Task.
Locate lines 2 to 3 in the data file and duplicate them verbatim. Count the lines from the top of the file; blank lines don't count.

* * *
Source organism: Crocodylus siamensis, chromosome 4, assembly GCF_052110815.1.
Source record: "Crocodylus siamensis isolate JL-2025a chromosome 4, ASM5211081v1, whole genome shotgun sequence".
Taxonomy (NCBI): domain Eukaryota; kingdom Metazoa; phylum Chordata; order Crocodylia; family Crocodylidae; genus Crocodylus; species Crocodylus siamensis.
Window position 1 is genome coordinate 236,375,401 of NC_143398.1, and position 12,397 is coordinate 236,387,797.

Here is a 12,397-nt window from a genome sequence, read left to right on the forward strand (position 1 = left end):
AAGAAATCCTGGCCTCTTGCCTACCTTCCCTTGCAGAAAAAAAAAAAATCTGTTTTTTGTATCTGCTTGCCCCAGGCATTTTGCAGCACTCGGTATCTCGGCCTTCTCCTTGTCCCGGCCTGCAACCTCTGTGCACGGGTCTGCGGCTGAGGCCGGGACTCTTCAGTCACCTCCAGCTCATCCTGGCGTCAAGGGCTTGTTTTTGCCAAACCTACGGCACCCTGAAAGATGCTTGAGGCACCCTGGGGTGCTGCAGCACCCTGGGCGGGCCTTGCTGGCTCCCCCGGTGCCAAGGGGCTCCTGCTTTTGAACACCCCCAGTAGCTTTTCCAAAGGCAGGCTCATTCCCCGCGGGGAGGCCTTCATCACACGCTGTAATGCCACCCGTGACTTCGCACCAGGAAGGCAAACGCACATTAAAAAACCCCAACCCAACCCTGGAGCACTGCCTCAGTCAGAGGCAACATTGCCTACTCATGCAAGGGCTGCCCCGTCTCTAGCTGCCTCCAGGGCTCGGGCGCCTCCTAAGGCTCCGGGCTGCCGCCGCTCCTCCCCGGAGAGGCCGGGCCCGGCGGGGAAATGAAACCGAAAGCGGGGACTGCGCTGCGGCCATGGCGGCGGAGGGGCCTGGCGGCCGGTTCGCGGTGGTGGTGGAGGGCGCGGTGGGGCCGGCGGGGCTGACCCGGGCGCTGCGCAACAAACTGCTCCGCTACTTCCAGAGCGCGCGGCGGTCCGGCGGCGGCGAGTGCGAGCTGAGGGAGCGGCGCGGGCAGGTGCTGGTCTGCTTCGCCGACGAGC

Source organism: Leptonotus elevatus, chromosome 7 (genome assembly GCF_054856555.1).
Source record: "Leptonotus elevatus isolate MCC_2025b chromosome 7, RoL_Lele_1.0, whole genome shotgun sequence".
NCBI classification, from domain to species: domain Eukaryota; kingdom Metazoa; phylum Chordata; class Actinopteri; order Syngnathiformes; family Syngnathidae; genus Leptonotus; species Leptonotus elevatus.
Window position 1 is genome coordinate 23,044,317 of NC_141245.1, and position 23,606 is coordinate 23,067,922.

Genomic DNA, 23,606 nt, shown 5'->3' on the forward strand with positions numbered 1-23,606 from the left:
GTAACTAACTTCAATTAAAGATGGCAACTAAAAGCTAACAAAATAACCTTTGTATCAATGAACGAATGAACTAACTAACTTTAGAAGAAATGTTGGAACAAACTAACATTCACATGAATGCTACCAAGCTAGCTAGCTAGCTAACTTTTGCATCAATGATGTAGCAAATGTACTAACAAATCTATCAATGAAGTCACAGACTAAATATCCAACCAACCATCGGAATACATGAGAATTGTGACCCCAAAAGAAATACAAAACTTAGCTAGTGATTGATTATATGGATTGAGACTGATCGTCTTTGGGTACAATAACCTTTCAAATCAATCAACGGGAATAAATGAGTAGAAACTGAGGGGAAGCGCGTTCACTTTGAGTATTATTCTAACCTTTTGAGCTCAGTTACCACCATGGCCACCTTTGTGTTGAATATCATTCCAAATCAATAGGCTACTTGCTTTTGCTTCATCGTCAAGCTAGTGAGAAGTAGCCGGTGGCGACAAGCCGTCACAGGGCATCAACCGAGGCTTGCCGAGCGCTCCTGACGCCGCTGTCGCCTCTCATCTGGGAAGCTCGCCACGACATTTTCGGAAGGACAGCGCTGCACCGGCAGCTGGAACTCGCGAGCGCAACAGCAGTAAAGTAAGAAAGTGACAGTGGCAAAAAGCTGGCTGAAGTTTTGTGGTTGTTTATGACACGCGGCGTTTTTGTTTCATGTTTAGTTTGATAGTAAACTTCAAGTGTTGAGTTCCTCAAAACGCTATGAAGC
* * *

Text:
Source record: "Crocodylus siamensis isolate JL-2025a chromosome 4, ASM5211081v1, whole genome shotgun sequence".
Taxonomy (NCBI): domain Eukaryota; kingdom Metazoa; phylum Chordata; order Crocodylia; family Crocodylidae; genus Crocodylus; species Crocodylus siamensis.